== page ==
As an Aamir Khan starrer, Talaash got the automatic branding of a unique experience. But in his quest to do something different, Khan seems to have stumbled this time as the plot gets lost in its own mystery.
The plot: Inspector Shekhawat (Aamir Khan, perfect) is looking for answers to the baffling death of an actor. Why did a sober actor swivel his car in the middle of an empty street and plunge into the sea? Every inquiry, every clue ends up in a dead end. The more he tries to seek answers, the further he is away from solving it.To top it, a hawaldar tells him that the same street has had a few similar unexplained accidents. Shekhawat is a man who can’t sleep – it’s a dry span professionally and personally, he and wife Roshni (Rani Mukherjee, splendid), who are grieving parents, are pulling away from each other.
Respite comes only from the moments spent with Rosie (Kareena Kapoor, gorgeous), a hooker from a brothel near the accident spot. From an annoying hooker who has nothing more to offer than her “services”, she soon starts pointing him in the right direction. He keeps going back to her, seeking information, but there’s a lot more lurking here than just a complicated case, and it’s murky, mysterious and moving.
The good: It is late at night on a sleepy street when Pinky suddenly starts barking. You think the dog is barking at the solitary cyclewallah when swoosh… out of nowhere, a car comes dizzyingly and heads straight for the sea. Talaash has begun and you are hooked, impressed.
The first half constantly offers many such startling incidents; some spooky, a few baffling and quite a bit truly mysterious. Just when you think you know where it’s all going, the tale takes a turn and you find that you are sheepishly wrong. Zoya Akhtar and Reema Kagti have jointly poured a lot of emotions and heart into the screenplay making it strong not just with its suspense element but also emotionally rich. Weaving the personal and the professional threads in an out-of-the-world terrain is smart and literally, on a different level. Mohanan’s cinematography lifts the screenplay even higher.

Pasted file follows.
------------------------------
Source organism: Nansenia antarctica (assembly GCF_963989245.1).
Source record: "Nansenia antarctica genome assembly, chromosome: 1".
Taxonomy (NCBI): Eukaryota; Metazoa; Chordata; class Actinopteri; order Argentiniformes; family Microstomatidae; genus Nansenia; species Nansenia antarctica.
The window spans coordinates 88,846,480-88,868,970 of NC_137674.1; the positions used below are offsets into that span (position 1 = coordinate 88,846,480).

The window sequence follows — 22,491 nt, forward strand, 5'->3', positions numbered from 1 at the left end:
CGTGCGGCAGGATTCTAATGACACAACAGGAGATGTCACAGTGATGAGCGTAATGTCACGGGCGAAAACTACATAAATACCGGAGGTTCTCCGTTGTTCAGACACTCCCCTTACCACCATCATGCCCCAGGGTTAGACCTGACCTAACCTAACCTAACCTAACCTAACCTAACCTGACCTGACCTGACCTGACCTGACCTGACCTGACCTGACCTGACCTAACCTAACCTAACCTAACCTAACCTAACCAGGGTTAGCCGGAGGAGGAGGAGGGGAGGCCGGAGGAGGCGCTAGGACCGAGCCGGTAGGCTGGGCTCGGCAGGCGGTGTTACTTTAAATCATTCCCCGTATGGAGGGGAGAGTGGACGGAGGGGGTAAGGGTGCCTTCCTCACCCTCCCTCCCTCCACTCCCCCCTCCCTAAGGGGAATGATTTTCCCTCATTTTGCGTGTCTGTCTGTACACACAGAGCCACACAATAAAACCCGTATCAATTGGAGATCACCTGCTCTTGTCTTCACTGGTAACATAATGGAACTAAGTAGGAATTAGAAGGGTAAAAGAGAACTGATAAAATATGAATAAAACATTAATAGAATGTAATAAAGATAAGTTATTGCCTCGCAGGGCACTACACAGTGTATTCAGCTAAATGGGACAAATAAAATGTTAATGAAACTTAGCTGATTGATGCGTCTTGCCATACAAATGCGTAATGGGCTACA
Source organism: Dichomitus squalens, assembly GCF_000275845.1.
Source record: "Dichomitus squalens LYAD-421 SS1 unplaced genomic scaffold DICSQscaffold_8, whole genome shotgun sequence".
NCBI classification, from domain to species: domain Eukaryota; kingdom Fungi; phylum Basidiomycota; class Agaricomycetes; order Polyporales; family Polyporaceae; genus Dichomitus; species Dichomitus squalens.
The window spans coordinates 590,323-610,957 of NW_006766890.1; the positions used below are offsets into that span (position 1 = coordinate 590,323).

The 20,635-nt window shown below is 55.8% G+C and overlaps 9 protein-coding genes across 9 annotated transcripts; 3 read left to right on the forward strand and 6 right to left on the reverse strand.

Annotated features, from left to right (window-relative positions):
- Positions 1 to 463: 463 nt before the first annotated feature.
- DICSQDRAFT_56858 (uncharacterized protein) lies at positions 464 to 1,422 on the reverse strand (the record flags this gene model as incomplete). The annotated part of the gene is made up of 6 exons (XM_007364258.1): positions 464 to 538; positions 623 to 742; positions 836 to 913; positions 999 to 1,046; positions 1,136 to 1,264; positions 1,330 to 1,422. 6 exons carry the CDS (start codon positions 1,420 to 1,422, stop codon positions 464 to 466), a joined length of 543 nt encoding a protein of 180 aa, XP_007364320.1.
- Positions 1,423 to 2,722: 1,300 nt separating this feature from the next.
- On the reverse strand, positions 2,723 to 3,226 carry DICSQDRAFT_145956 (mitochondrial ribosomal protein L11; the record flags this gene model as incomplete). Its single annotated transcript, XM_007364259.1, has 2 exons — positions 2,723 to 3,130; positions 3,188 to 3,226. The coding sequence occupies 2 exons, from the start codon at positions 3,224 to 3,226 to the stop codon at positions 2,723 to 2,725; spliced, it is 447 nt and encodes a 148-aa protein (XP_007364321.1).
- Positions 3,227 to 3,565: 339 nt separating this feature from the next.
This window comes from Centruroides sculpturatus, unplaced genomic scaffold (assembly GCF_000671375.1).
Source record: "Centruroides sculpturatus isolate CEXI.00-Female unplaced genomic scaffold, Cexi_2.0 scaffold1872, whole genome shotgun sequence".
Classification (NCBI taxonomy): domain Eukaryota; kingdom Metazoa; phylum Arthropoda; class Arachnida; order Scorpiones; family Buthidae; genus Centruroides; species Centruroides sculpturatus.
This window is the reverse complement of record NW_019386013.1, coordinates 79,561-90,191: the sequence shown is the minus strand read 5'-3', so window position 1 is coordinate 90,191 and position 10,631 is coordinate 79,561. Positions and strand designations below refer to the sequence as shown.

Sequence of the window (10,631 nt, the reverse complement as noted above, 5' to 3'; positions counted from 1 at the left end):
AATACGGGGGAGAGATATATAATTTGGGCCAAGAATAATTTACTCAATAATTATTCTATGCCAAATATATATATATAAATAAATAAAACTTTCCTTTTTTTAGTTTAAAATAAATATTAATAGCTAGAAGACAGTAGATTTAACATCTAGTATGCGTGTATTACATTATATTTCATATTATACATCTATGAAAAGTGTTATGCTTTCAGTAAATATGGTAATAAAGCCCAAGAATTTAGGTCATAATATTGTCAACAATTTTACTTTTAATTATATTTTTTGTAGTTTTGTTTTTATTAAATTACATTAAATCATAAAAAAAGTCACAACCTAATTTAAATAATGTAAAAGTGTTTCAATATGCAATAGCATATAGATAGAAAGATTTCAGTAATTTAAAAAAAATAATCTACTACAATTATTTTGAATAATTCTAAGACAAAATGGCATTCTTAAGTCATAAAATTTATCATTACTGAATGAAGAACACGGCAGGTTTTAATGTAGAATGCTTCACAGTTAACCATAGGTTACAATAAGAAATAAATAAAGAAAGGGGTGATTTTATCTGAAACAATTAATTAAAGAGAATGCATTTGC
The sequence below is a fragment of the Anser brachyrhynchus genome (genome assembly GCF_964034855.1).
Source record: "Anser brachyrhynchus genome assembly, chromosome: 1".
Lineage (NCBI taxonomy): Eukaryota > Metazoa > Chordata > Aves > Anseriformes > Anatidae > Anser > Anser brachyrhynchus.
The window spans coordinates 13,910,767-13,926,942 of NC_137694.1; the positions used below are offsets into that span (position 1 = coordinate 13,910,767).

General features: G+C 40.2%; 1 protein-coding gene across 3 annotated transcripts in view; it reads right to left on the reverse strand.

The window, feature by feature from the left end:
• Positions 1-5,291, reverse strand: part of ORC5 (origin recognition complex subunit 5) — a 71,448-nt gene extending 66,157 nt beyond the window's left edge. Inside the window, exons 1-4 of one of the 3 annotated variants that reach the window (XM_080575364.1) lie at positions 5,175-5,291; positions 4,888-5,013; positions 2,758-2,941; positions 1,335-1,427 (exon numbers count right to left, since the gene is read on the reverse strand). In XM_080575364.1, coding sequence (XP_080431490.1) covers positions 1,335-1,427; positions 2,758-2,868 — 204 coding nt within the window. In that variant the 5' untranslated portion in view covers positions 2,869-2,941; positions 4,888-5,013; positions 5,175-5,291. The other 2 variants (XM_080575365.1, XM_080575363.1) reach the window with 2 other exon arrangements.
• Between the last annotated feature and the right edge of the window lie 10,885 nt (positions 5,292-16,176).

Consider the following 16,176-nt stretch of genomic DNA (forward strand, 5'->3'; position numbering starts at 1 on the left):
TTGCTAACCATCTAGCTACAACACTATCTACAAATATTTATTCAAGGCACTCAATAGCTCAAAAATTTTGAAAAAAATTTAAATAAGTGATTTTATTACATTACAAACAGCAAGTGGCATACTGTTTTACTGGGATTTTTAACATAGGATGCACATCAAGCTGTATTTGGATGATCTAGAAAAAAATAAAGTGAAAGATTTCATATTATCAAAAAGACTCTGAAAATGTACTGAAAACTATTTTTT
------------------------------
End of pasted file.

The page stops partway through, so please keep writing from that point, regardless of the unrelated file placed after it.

To support the mystery and intense drama, is a brilliant star cast. Aamir Khan is powerful, as always. You move with him, experiencing every emotion that he feels. Rani is equally comfortable in a small but heart-wrenching role.Whatever made her do something as unsuitable as Aiyya a few weeks ago? Kareena Kapoor looks fabulous and is superbly coquettish as required. Nawazuddin Siddhiqui is fantastic; he is so into his unpleasant role that he makes you feel for his character. Although cast in a side role, Raj Kumar Yadav (Devrath Kulkarni, Aamir’s subordinate) plays his part to perfection.
The bad: In one word, the climax. What starts off as a journey full of suspense and mystery, ends abruptly, hastily and even as a bit of an anti-climax.The initial mystery which is stealthily built up leaves you at interval point dying to get back to your seat to know, what next? But what comes next is definitely and disappointingly, not quite what you expect. To put it directly, the second half fails to keep up with the excitement and mystery built in the first half.
There is an element of enforced suspense which leaves the impression of an incomplete screenplay – for instance, the other accidents that have happened at the same spot which is left strangely unexplored by Inspector Shekhawat and would, ultimately, have not had anything to do with the rest of the story.
On a minor irritating level, Aamir keeps stressing on the word talaash in several places, as if he’s valiantly justifying the title.
Ram Sampath’s music is decent and supports the movie well but doesn’t stay with you. A strain of the Sholay tune that added to Gabbar Singh’s menace, is used here to up the suspense and that’s definitely not creative brilliance.
Overall: You feel let down that Talaash fails to live up to the expectations, there’s definitely something missing out there. But for excellent moments of suspense and perfect performances, it is worth a one-time watch.
– Priyanka Ketkar